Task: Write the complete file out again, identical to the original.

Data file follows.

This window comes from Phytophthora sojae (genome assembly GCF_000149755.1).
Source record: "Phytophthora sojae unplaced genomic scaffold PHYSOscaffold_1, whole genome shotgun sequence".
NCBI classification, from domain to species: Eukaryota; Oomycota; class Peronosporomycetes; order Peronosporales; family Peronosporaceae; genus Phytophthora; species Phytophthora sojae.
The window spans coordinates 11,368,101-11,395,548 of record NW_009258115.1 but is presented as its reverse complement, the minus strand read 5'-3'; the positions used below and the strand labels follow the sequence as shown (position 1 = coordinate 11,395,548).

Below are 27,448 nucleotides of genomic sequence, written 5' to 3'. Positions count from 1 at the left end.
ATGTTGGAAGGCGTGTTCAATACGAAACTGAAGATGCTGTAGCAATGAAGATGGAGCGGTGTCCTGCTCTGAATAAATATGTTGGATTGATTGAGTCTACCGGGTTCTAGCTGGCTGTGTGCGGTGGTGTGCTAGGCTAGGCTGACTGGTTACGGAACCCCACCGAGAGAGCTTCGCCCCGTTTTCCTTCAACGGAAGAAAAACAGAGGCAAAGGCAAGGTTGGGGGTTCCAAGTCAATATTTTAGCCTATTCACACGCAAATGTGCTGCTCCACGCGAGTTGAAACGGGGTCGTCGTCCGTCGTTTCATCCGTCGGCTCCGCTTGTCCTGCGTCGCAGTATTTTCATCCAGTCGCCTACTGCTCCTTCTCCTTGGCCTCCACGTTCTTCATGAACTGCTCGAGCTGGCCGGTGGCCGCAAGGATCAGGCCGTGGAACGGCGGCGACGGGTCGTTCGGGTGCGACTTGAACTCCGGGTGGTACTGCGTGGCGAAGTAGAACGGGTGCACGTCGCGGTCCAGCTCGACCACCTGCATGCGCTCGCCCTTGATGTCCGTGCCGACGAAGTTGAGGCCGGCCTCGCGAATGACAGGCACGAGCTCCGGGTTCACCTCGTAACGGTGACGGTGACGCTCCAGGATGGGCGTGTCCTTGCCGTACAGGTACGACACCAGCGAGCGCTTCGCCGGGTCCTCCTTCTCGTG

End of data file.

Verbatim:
This window comes from Phytophthora sojae (genome assembly GCF_000149755.1).
Source record: "Phytophthora sojae unplaced genomic scaffold PHYSOscaffold_1, whole genome shotgun sequence".
NCBI classification, from domain to species: Eukaryota; Oomycota; class Peronosporomycetes; order Peronosporales; family Peronosporaceae; genus Phytophthora; species Phytophthora sojae.
The window spans coordinates 11,368,101-11,395,548 of record NW_009258115.1 but is presented as its reverse complement, the minus strand read 5'-3'; the positions used below and the strand labels follow the sequence as shown (position 1 = coordinate 11,395,548).

Below are 27,448 nucleotides of genomic sequence, written 5' to 3'. Positions count from 1 at the left end.
ATGTTGGAAGGCGTGTTCAATACGAAACTGAAGATGCTGTAGCAATGAAGATGGAGCGGTGTCCTGCTCTGAATAAATATGTTGGATTGATTGAGTCTACCGGGTTCTAGCTGGCTGTGTGCGGTGGTGTGCTAGGCTAGGCTGACTGGTTACGGAACCCCACCGAGAGAGCTTCGCCCCGTTTTCCTTCAACGGAAGAAAAACAGAGGCAAAGGCAAGGTTGGGGGTTCCAAGTCAATATTTTAGCCTATTCACACGCAAATGTGCTGCTCCACGCGAGTTGAAACGGGGTCGTCGTCCGTCGTTTCATCCGTCGGCTCCGCTTGTCCTGCGTCGCAGTATTTTCATCCAGTCGCCTACTGCTCCTTCTCCTTGGCCTCCACGTTCTTCATGAACTGCTCGAGCTGGCCGGTGGCCGCAAGGATCAGGCCGTGGAACGGCGGCGACGGGTCGTTCGGGTGCGACTTGAACTCCGGGTGGTACTGCGTGGCGAAGTAGAACGGGTGCACGTCGCGGTCCAGCTCGACCACCTGCATGCGCTCGCCCTTGATGTCCGTGCCGACGAAGTTGAGGCCGGCCTCGCGAATGACAGGCACGAGCTCCGGGTTCACCTCGTAACGGTGACGGTGACGCTCCAGGATGGGCGTGTCCTTGCCGTACAGGTACGACACCAGCGAGCGCTTCGCCGGGTCCTCCTTCTCGTG